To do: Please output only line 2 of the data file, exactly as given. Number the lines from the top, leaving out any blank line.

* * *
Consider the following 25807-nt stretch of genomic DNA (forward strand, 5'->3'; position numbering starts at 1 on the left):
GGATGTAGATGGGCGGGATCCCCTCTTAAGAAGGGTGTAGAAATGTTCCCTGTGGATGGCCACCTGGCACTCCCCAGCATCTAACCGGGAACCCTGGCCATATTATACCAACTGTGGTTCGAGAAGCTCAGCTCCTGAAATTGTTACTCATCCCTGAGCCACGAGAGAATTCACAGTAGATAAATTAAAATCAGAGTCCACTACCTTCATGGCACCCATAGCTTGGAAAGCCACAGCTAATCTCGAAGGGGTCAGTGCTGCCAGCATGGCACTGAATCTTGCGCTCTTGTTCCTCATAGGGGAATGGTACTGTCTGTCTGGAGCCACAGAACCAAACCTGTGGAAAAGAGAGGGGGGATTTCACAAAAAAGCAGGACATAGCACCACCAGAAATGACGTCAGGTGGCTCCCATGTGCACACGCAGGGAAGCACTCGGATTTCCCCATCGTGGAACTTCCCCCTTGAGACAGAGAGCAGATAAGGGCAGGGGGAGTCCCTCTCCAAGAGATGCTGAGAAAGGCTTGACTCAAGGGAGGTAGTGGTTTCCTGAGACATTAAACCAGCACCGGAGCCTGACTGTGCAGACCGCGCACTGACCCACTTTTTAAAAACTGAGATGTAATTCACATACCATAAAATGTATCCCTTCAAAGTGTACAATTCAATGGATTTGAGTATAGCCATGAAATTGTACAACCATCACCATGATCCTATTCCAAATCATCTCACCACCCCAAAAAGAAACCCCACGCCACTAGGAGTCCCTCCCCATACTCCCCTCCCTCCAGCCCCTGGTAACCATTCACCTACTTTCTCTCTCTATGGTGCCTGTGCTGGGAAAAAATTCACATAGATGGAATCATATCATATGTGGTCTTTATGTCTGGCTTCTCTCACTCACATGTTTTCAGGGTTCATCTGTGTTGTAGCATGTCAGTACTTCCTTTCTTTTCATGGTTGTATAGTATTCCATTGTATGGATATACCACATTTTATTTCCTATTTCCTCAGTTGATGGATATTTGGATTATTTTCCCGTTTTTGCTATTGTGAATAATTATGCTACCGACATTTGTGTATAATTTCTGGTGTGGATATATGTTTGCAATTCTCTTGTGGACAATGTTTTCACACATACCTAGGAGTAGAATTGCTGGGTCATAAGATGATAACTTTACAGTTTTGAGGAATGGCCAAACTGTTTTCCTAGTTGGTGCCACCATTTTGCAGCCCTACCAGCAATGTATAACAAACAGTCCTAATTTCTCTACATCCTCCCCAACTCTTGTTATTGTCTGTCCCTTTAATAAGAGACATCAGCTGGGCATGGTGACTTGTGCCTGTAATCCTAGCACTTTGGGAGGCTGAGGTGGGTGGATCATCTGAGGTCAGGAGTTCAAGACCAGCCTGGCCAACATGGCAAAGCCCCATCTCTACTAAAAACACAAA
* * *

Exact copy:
GGATGTAGATGGGCGGGATCCCCTCTTAAGAAGGGTGTAGAAATGTTCCCTGTGGATGGCCACCTGGCACTCCCCAGCATCTAACCGGGAACCCTGGCCATATTATACCAACTGTGGTTCGAGAAGCTCAGCTCCTGAAATTGTTACTCATCCCTGAGCCACGAGAGAATTCACAGTAGATAAATTAAAATCAGAGTCCACTACCTTCATGGCACCCATAGCTTGGAAAGCCACAGCTAATCTCGAAGGGGTCAGTGCTGCCAGCATGGCACTGAATCTTGCGCTCTTGTTCCTCATAGGGGAATGGTACTGTCTGTCTGGAGCCACAGAACCAAACCTGTGGAAAAGAGAGGGGGGATTTCACAAAAAAGCAGGACATAGCACCACCAGAAATGACGTCAGGTGGCTCCCATGTGCACACGCAGGGAAGCACTCGGATTTCCCCATCGTGGAACTTCCCCCTTGAGACAGAGAGCAGATAAGGGCAGGGGGAGTCCCTCTCCAAGAGATGCTGAGAAAGGCTTGACTCAAGGGAGGTAGTGGTTTCCTGAGACATTAAACCAGCACCGGAGCCTGACTGTGCAGACCGCGCACTGACCCACTTTTTAAAAACTGAGATGTAATTCACATACCATAAAATGTATCCCTTCAAAGTGTACAATTCAATGGATTTGAGTATAGCCATGAAATTGTACAACCATCACCATGATCCTATTCCAAATCATCTCACCACCCCAAAAAGAAACCCCACGCCACTAGGAGTCCCTCCCCATACTCCCCTCCCTCCAGCCCCTGGTAACCATTCACCTACTTTCTCTCTCTATGGTGCCTGTGCTGGGAAAAAATTCACATAGATGGAATCATATCATATGTGGTCTTTATGTCTGGCTTCTCTCACTCACATGTTTTCAGGGTTCATCTGTGTTGTAGCATGTCAGTACTTCCTTTCTTTTCATGGTTGTATAGTATTCCATTGTATGGATATACCACATTTTATTTCCTATTTCCTCAGTTGATGGATATTTGGATTATTTTCCCGTTTTTGCTATTGTGAATAATTATGCTACCGACATTTGTGTATAATTTCTGGTGTGGATATATGTTTGCAATTCTCTTGTGGACAATGTTTTCACACATACCTAGGAGTAGAATTGCTGGGTCATAAGATGATAACTTTACAGTTTTGAGGAATGGCCAAACTGTTTTCCTAGTTGGTGCCACCATTTTGCAGCCCTACCAGCAATGTATAACAAACAGTCCTAATTTCTCTACATCCTCCCCAACTCTTGTTATTGTCTGTCCCTTTAATAAGAGACATCAGCTGGGCATGGTGACTTGTGCCTGTAATCCTAGCACTTTGGGAGGCTGAGGTGGGTGGATCATCTGAGGTCAGGAGTTCAAGACCAGCCTGGCCAACATGGCAAAGCCCCATCTCTACTAAAAACACAAA